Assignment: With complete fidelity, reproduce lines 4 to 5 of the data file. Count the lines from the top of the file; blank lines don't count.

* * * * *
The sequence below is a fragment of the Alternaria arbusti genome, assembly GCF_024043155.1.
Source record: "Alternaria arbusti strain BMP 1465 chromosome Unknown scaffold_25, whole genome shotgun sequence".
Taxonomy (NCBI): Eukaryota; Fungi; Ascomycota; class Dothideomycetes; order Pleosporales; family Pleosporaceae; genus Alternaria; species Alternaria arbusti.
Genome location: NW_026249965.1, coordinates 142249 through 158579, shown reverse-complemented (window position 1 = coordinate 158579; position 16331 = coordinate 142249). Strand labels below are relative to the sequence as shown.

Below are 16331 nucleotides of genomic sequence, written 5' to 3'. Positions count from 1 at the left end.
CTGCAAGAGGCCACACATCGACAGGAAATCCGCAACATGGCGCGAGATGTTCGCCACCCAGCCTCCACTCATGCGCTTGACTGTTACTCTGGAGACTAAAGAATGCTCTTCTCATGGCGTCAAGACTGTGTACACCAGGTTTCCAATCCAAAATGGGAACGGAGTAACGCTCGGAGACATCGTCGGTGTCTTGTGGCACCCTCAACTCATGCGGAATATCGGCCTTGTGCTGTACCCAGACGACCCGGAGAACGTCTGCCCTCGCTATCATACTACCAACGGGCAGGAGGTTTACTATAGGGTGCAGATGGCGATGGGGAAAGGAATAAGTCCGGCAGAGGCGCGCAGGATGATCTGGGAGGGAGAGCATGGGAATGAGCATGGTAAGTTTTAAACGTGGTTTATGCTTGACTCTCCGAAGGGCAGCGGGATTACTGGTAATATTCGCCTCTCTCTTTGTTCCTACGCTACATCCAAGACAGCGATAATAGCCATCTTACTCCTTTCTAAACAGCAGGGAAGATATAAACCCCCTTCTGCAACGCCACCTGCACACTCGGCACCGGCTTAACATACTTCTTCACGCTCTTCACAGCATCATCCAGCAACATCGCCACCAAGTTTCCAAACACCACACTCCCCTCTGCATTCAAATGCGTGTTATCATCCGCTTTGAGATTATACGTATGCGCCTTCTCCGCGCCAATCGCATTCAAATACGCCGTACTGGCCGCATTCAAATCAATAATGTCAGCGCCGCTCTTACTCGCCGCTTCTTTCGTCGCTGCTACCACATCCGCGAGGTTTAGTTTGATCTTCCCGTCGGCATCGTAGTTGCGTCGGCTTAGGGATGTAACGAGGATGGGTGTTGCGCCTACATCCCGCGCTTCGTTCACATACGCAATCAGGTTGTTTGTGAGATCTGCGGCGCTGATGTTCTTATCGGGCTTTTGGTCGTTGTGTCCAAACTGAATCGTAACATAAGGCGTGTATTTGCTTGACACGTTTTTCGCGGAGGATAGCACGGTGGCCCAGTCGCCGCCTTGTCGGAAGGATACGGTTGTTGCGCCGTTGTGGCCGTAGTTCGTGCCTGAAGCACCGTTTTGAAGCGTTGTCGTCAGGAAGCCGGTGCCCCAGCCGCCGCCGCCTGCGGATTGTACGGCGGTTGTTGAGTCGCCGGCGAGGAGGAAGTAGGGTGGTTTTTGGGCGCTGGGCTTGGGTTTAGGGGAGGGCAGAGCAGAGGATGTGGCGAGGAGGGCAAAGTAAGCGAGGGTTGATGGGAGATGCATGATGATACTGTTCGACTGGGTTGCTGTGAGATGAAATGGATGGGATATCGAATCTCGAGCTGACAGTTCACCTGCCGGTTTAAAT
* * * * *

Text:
Genome location: NW_026249965.1, coordinates 142249 through 158579, shown reverse-complemented (window position 1 = coordinate 158579; position 16331 = coordinate 142249). Strand labels below are relative to the sequence as shown.

Below are 16331 nucleotides of genomic sequence, written 5' to 3'. Positions count from 1 at the left end.